Ward v. Cisco Systems, Inc. et al

Filing 126

MOTION and BRIEF to Compel Defendant to Produce Documents Produced in Prior Litigation by John Ward, Jr. (Attachments: # 1 Ex. A, # 2 Ex. B, # 3 Ex. C, # 4 Ex. D, # 5 Ex. E, # 6 Ex. F, # 7 Ex. G)(Patton, Nicholas) Modified on 10/23/2009 to reflect brief (dmc).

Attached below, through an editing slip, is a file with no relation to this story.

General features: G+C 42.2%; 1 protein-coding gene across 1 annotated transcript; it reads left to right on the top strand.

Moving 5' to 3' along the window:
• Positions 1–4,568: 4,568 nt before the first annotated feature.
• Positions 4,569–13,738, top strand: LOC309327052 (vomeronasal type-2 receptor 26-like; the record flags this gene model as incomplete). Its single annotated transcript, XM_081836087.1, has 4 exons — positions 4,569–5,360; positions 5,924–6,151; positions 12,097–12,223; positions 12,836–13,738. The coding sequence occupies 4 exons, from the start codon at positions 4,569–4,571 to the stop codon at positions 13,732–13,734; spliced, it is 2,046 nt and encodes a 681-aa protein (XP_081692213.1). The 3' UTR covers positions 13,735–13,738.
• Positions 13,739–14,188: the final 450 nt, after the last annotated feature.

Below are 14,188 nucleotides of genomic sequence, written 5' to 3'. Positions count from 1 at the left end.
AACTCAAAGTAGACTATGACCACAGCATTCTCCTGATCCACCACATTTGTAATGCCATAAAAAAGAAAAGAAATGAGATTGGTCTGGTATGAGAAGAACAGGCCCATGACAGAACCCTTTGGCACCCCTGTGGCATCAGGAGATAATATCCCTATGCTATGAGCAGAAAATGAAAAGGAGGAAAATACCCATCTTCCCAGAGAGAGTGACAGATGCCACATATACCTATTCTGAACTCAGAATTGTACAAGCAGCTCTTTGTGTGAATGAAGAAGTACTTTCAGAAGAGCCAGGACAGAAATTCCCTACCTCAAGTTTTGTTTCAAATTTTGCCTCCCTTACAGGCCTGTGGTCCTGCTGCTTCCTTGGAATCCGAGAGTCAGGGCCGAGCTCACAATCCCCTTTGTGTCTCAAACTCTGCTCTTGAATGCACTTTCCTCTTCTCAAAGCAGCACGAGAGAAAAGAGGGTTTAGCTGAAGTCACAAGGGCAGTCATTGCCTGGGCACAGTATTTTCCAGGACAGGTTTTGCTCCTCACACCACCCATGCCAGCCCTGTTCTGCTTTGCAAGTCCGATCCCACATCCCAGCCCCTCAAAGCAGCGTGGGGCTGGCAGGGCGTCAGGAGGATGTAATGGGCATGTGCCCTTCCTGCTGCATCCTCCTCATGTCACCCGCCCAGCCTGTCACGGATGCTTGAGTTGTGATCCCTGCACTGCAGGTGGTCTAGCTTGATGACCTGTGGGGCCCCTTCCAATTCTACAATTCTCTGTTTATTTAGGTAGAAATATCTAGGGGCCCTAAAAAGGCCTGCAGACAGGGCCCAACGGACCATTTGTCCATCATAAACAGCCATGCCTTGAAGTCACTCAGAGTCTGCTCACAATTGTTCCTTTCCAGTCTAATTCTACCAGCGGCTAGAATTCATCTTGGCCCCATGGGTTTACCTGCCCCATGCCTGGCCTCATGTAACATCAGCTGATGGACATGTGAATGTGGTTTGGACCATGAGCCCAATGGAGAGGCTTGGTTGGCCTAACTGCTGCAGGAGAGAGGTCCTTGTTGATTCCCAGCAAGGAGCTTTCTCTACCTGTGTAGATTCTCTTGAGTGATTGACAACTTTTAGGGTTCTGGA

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Ward v. Cisco Systems, Inc. et al Doc. 126 Case 4:08-cv-04022-JLH Document 126 Filed 10/22/09 Page 1 of 10 IN THE UNITED STATES DISTRICT COURT WESTERN DISTRICT OF ARKANSAS TEXARKANA DIVISION JOHN WARD, JR. Plaintiff v. CISCO SYSTEMS, INC. Defendant C.A. NO. 4:08cv4022 JURY TRIAL DEMANDED PLAINTIFF WARD'S MOTION TO COMPEL DEFENDANT CISCO SYSTEMS, INC., TO PRODUCE DOCUMENTS PRODUCED IN PRIOR LITIGATION Comes now, Plaintiff John Ward, Jr., ("Ward") and files this motion to compel Defendant Cisco Systems Inc. ("Cisco") to produce documents provided to an adversary in prior litigation. I. INTRODUCTION Cisco is withholding twenty-two documents from Ward, claiming privilege. But, in a related case, Cisco produced these same documents to its adversary. Under binding Eighth Circuit law, once documents are produced to an adversary, privilege is waived. Whether the documents were produced under a protective order or other confidentiality agreement is irrelevant. Ward properly requested the twenty-two documents. They are relevant to this litigation -- indeed, they bear on critical issues in the case -- and they are not available from any other source. Accordingly, as Cisco cannot claim privilege in light of its past production, this Court should order Cisco to produce the documents to Ward. II. BACKGROUND Briefly, Ward is suing Cisco for defamation and related causes of action stemming from publications on the internet blog www.trolltracker.blogspot.com. In October 2007, then Cisco in-house counsel Richard Frenkel published entries on the blog accusing Ward and Eric Dockets.Justia.com Case 4:08-cv-04022-JLH Document 126 Filed 10/22/09 Page 2 of 10 Albritton, Ward's co-counsel in the ESN v. Cisco litigation, of criminal and unethical conduct in connection with filing ESN's complaint. In the wake of these very public accusations, Ward and Albritton filed separate lawsuits against Cisco. Early in the Albritton case, the parties entered into an agreement regarding the production of documents in that litigation. Under the Albritton agreement, Cisco could produce documents it deemed relevant but for which it claimed privilege. Those documents were produced to Albritton but kept hidden from public view under the blanket protective order. The agreement covered the production of documents only and prevented Albritton from seeking other discovery by arguing subject-matter waiver. Cisco produced several documents under the Albritton Agreement, though it maintained that the documents were privileged. In all, Cisco produced two sets of allegedly privileged documents, the first set bearing production number range "CISCO PRIVILEGED 000001000327" and the second set bearing production number range "BB_0001-0033 Privileged." Many of these documents have been produced in the Ward case. Some of them Albritton's counsel produced in this litigation after they were pre-admitted as Albritton Trial exhibits; others were produced by order of this Court. Dkt. No. 89 (8/24/09 Order). Ward now seeks production of the remaining twenty-two documents Cisco produced to Albritton under the Albritton Agreement but has not produced to Ward.1 For the Court's convince, attached hereto as Exhibit A is a chart of the twenty-two documents at issue in this motion.2 Nearly a year ago, Ward, in his very first Request for Production, requested "all documents previously produced in the case of Albritton v. Cisco, et al an action pending in the Eastern District of Texas (ED TX 6:08cv89)." Exh. B (Plaintiff's Request for Production of 1 The documents Ward seeks pursuant to this motion overlap somewhat with the documents he moved to compel under the now pending Motion for Reconsideration of the Court's Order Regarding the Scope of Cisco's SubjectMatter Waiver of Privilege, Dkt. No. 121, filed 10/19/09. At least the document produced at CISCO PRIVILEGED 000227-28 is the subject of both motions. 2 This chart contains a subset of the entries included in the chart Ward submitted as Plaintiff's Submission Log and Motion for an Order Directing Cisco to Provide Identified Documents to the Court for In Camera Review, Dkt. No. 75-1. 2 Case 4:08-cv-04022-JLH Document 126 Filed 10/22/09 Page 3 of 10 Documents to Defendant Cisco Systems, Inc. served December 12, 2008). Despite nearly identical issues being raised in this case as well as in the Albritton case, Cisco has not produced a complete set of the Albritton documents.3 Cisco does not deny withholding documents produced to Albritton but refuses to produce those documents to Ward claiming attorney-client privilege and work product protection. See Dkt. No, 77-4 (Cisco's Submission Log, Exhibit A, submitted on June 30, 2009 in connection with this Court's in camera review) column labeled "Privilege". As the Albritton litigation progressed, present counsel became counsel of record for Plaintiff in that case.4 As Albritton's counsel, present counsel accessed and reviewed documents Cisco produced as privileged under the Albritton agreement. Accordingly, counsel is familiar with the document production in both this and the related Albritton case, including the documents Cisco produced under the Albritton Agreement.5 Without revealing more information than is contained in Cisco's own submission log, the documents include emails between Cisco in-house, and sometimes outside, counsel generally regarding the identity of the Patent Troll Tracker, the timing of events with respect to the Patent Troll Tracker articles, and the publicity surrounding the filing of ESN's complaint. The emails are dated from late October 2007 to November 2007, at or near the time of the Troll Tracker blog postings at issue here, and in February 2008, around the time Frenkel revealed his identity as the Patent Troll Tracker. This Court is familiar with the twenty-two withheld documents. Cisco lodged and submitted these documents to the Court for its in camera review in connection with Ward's Motion to Compel Compliance With the Court's March 30, 2009 Order. See Dkt. No. 81, at 3 (July 9, 2009 Order) (Ordering Cisco to produce for in camera review "all documents listed in plaintiff's submission log"); Exh. C (7/14/09 letter to Chief Judge Hendren from Dkt. No. 114, at 5 n.1 (Cisco Systems, Inc.'s Motion for Partial Summary Judgment and Brief In Support) (stating that Albritton's case "was based on the exact same factual allegations against Cisco" as Ward's case). 4 Ward's lead counsel, Nicholas H. Patton and Patricia L. Peden, represented Albritton though they did not join the case until several months after it was filed. Cisco's lead counsel in this case also represented Cisco in Albritton. 5 There is no protective order in Ward. Over Ward's protestations, Cisco has repeatedly tried to impose the Albritton Agreement in Ward because the agreement would permit Cisco to decide what documents get produced according to Cisco's terms. 3 3 Case 4:08-cv-04022-JLH Document 126 Filed 10/22/09 Page 4 of 10 Babcock)(stating that Cisco's submission to the Court contained "all documents listed in plaintiff's submission log"). After reviewing the documents in camera, the Court ordered Cisco to produce additional documents, some of which Cisco produced in the Albritton litigation. Dkt. No. 89 (8/24/09 Order). That Order was directed to the production of documents responsive to Plaintiff's interrogatories Nos. 5 and 6. Dkt. No. 89 (8/24/09 Order). It did not address the documents at issue here -- relevant documents produced in the Albritton litigation but not produced to Ward because of Cisco's insistence that its privilege claims survived their prior production. III. ARGUMENT Under Eighth Circuit precedent, the twenty-two documents Cisco is withholding from Ward cannot be protected by privilege. The documents are relevant -- of critical import -- and discoverable. And these Cisco documents are unavailable from any other source. Accordingly, Cisco should be ordered to produce the documents. A. Cisco Cannot Claim Privilege For Documents Produced to a Litigation Adversary Eighth Circuit law is clear -- once documents are produced to an adversary, even if produced pursuant to a protective order or other agreement, privilege and work product protection is destroyed. In re Chrysler Motors Corp. Overnight Evaluation Program Litigation, 860 F.2d 844, 847 (8th Cir. 1988). Cisco produced the twenty-two documents Ward now seeks to Albritton, its litigation adversary. Thus, for those documents, Cisco has no claim of privilege left to assert. The Chrysler case is instructive and binding. There, defendant faced both a civil and criminal lawsuit stemming from the same alleged facts. Id. To aid its defense efforts, defendant created a database of select information. Id. at 844. After settling the civil lawsuit, defendant provided opposing counsel with access to the database. Id. Prior to production, defendant and plaintiff agreed the database constituted work product and that defendant's production would not waive privilege. Id. Despite the agreement, the Eighth Circuit upheld the district court's order to provide the database to opposing counsel in the criminal case. Id. at 846. 4 Case 4:08-cv-04022-JLH Document 126 Filed 10/22/09 Page 5 of 10 The Circuit found that by voluntarily disclosing the database to a litigation adversary, defendant waived any work product protection. Id. at 846. Whether the database constituted ordinary or opinion work product was irrelevant. Id. Defendant's non-waiver agreement was also irrelevant. Id. "Confidentiality is the dispositive factor in deciding whether [material] is privileged." Id. at 847 (internal citations omitted). Similar to the parties in Chrysler, Cisco and its litigation adversary, Albritton, entered into an agreement whereby they agreed to produce relevant documents without waiving privilege. The defendant and civil plaintiff in Chrysler reached a similar agreement. Cisco then voluntarily produced documents to Albritton. Similarly, the Chrysler defendant provided civil plaintiffs with its work product. Now, Ward, also Cisco's adversary, seeks the allegedly privileged documents Cisco produced to Albritton. Again, as in Chrysler, criminal-plaintiff sought the allegedly privileged database defendant provided to civil-plaintiffs. In Chrysler, the Circuit found defendant waived privilege by producing to an adversary. Following Chrysler, Cisco waived any claim of privilege over the documents at issue here by producing them to Albritton, regardless of those parties' agreement. Cisco cannot now withhold the previously produced documents from Ward on privilege grounds. Disclosure of the disputed material to Albritton waived any claim to work product protection as to Ward. B. Under Chrysler, Cisco Waived Both Work Product Protection and Attorney-Client Privilege Whether Cisco claims the twenty-two documents are protected by attorney-client privilege or by the work product doctrine, both protections are waived. Once the documents are produced in litigation, these protections are no longer available. The Chrysler court found specifically that work product protection -- whether ordinary or opinion work product -- was waived by defendant's voluntary production. Chrysler at 846 ("[defendant] waived any work product protection by voluntarily disclosing the computer tape to its adversaries") (emphasis added). Production to an adversary also waives attorney-client privilege. See Mass. Inst. of Tech., 129 F.3d 681, 687 (1st Cir. 1987) (holding that disclosure of work product and attorney5 Case 4:08-cv-04022-JLH Document 126 Filed 10/22/09 Page 6 of 10 client materials to auditing arm of DoD waived any such protections as to IRS); see also Ark. R. Evid. 510 (privilege waived by voluntary disclosure). The very cornerstone of the attorneyclient privilege is confidentiality. Once confidentiality has been intentionally breeched, the communication can no longer be said to be privileged. The Chrysler decision is in line with other courts, which find voluntary production waives both work product protection and attorney-client privilege. Wood v. Archbold Med. Ctr., Inc., 2009 U.S. Dist. LEXIS 84866, 13-14 (M.D. Ga. Sept. 17, 2009) ("[T]he overwhelming majority of the persuasive authority from other circuits holds that voluntary disclosure of work product information to an adversary waives work product protection as to that information.") (collecting cases)6 attached hereto as Exh. D. "All courts which have addressed the question agree that once a party discloses information protected by the attorney client privilege to an outside party, the privilege is destroyed." Adams Land & Cattle Co. v. Hartford Fire Ins. Co., 2008 U.S. Dist. LEXIS 4089, at *4-*6 (D. Neb. Jan. 18, 2008) attached hereto as Exh. E. Accordingly, Cisco cannot claim the documents at issue here are covered by either work product protection or attorney-client privilege. C. Cisco's Disclosure Under the Albritton Agreement Does Not Save Privilege The fact that Cisco disclosed some of the documents under the Albritton Agreement cannot be the basis for protecting information it voluntarily disclosed in the Albritton case. Chrysler at 847. Producing under a protective order or other confidentiality agreement is irrelevant -- privilege is waived. See id.,; Pittman v. Frazer, 129 F.3d 983, 988 (8th Cir. 1997) ("If documents otherwise protected by the work-product rule have been disclosed to others with 6 See, e.g., In re Chrysler Motors Corp. Overnight Evaluation Program Litig., 860 F.2d 844, 846 (8th Cir. 1998)("Disclosure to an adversary waives the work product protection as to items actually disclosed, even where disclosure occurs in settlement."); Westinghouse Elec. Corp. v. Republic of Philippines, 951 F.2d 1414, 1428 (3rd Cir. 1991) ("Most courts hold that to waive the protection of the work-product doctrine, the disclosure must enable an adversary to gain access to the information."); U.S. v. Mass. Inst. of Tech., 129 F.3d 681, 687 (1st Cir. 1997)("[W]ork product protection is provided against `adversaries,' so only disclosing material in a way inconsistent with keeping it from an adversary waives work product protection."); In re Subpoenas Duces Tecum, 738 F.2d 1367, 1372, 238 U.S. App. D.C. 221 (D.C. Cir. 1984)("Fairness and consistency require that appellants not be allowed to gain the substantial advantages accruing to voluntary disclosure of work product to one adversary . . . while being able to maintain another advantage inherent in protecting that same work product from other adversaries."); see also Pahl v. Robinson, 2009 U.S. Dist. LEXIS 34668, 2009 WL 1097962, at *2 (M.D. Ga. April 22, 2009). 6 Case 4:08-cv-04022-JLH Document 126 Filed 10/22/09 Page 7 of 10 an actual intention that an opposing party may see the documents, the party who made the disclosure should not subsequently be able to claim protection for the documents as work product.") (internal citations omitted); Bowne of New York City, Inc. v. AmBase Corp., 150 F.R.D. 465, 479-81 (S.D.N.Y. 1993) (a party who for tactical reasons chooses to permit discovery of privileged information, even if done under the terms of an agreement preventing other subject-matter waiver, waives its privilege because it cannot be permitted to pick and choose among its opponents, waiving the privilege for some but obstructing others); Adams Land & Cattle Co., 2008 U.S. Dist. LEXIS 4089, at *6 ("turning information over to litigation adversary, even with the stipulation that the confidentiality should be maintained, waives the privilege"). In light of this authority, Cisco could have anticipated that its production to Albritton would be discoverable by Ward and should have guarded against privilege waiver appropriately. However, Cisco cannot now claim privilege as to what it earlier produced. D. Cisco's Production Results in Waiver of All Privilege As to the Produced Documents To find privilege waiver as to the twenty-two documents Ward seeks from Cisco, the Court need not determine whether there has been "subject matter" or "at issue" waiver. Instead, the Court need only determine that there is waiver specific to the previously produced. documents. Pittman, 129 F.3d at 988 ("We have stated that disclosure to an adversary waives work product protection as to items actually disclosed.") (emphasis added); see also Wood., 2009 U.S. Dist. LEXIS 84866 at *13-14; In re United Mine Workers of Am. Employee Benefit Plans Litig., 159 F.R.D. 307, 310-12 (D.D.C. 1994) (finding waiver of work product protection as to documents produced). Cisco has repeatedly demonstrated reticence to produce discovery it claims is privileged, even in the face of contrary case law or court order. Cisco's decision to produce its documents to Albritton waives its right to assert any claim of privilege for those documents. Chrysler at 847; Adams Land & Cattle Co., at *6 (same). Ward properly propounded a request for production seeking all documents produced in the Albritton case. Ward's request is proper under 7 Case 4:08-cv-04022-JLH Document 126 Filed 10/22/09 Page 8 of 10 Rule 26(b)(1) which allows "discovery regarding any non-privileged matter that is relevant to any party's claim or defense". Absent privilege, Cisco must produce the documents. As Cisco has no privilege of any kind to assert over the documents it produced to Albritton, there is no justification to keep those documents from Ward. E. Ward Can Demonstrate Substantial Need for the Twenty-Two Cisco Documents When seeking production of another party's privileged work product, the moving party must demonstrate "`substantial need and an inability to secure the substantial equivalent of the items through alternate means without undue hardship' for ordinary work product... and `only in rare and extraordinary circumstances' for opinion work product..." Pittman, 129 F.3d at 988 (citations omitted). In light of Cisco's privilege waiver as to the documents at issue, Ward need not make such a demonstration. However, Ward can demonstrate a substantial need for the requested documents. The documents Ward seeks contain crucial evidence on key issues in the case for which there is no other source of discovery. See Brawner v. Allstate Indem. Co., 2007 U.S. Dist LEXIS 84801 at *10 (E.D. Ark. Oct. 29, 2007), attached hereto as Exh. F. As this Court has noted, Ward's counsel has already seen the documents at issue here. Exh. G. (6/12/09 transcript. 28:2429:7). Ward's counsel, as counsel for Albritton, reviewed the Cisco documents. This is not a case where counsel is asking for documents where their import to the case is unknown --counsel has assessed their importance.7 They bear on Cisco's knowledge of and discussion about Frenkel's blogging activities as they relate to the articles at the center of this case. Ward has no other avenue of obtaining Cisco's documents or their substantial equivalent. See Fed. R. Civ. P. 26(b)(3). He cannot get discovery about Cisco and Frenkel's state of mind from any other source. See Dkt. No. 64 at 11. Ward cannot obtain that evidence from witness testimony because Cisco has instructed deposition witnesses (and will continue to instruct Although Ward's counsel, as Albritton's counsel, has access to the documents, they cannot produce the documents in this case as they would be in violation of the Albritton Agreement and other confidentiality agreements in place in Albritton. 7 8 Case 4:08-cv-04022-JLH Document 126 Filed 10/22/09 Page 9 of 10 without a finding of waiver) not to answer Ward's questions on the basis of privilege. See Dkt. No. 64, Exh. 9 at 92:22-96:6. Here, Ward is seeking critical evidence on key issues in this case for which there is no other source of discovery. See Brawner, 2007 U.S. Dist. LEXIS 84801, at *10 (overruling work product claims and finding that discovery sought was necessary to address bad faith issues in the case). Ward has demonstrated substantial need for the twenty-two documents at issue. IV. CONCLUSION For all of the forgoing reasons, Plaintiff Ward respectfully requests that his motion in all things be GRANTED, and that Cisco be ordered to produce the twenty-two documents listed in the chart attached as Exhibit A and previously produced in the Albritton litigation. Respectfully Submitted, Nicholas H. Patton AR Bar No. 63035 Email: nickpatton@texarkanalaw.com Courtney Towle ctowle@texarkanalaw.com Patton, Tidwell & Schroeder, LLP 4605 Texas Boulevard Texarkana, Texas 75503 903.792.7080 / 903.792.8233 (Fax) Patricia L. Peden LAW OFFICE OF PATRICIA L. PEDEN 610 16th Street, Suite 400 Oakland, California 94612 Telephone: 510-268-8033 ATTORNEYS FOR PLAINTIFF 9 Case 4:08-cv-04022-JLH Document 126 Filed 10/22/09 Page 10 of 10 CERTIFICATE OF CONFERENCE On October 6, 2009, the parties conferred in good faith regarding the matter made the subject of this motion. Discussions have conclusively ended in an impasse, leaving an open issue for the Court to resolve. Nicholas H. Patton CERTIFICATE OF SERVICE This is to certify that on this 22nd day of October, 2009, a true and correct copy of the foregoing document was served electronically via the Court's CM/ECF system upon: Richard E. Griffin Charles Babcock Crystal Parker Kurt Schwarz JACKSON WALKER, LLP 1401 McKinney Suite 1900 Houston, Texas 77010 Attorney for Defendant Cisco Systems, Inc. Nicholas H. Patton 10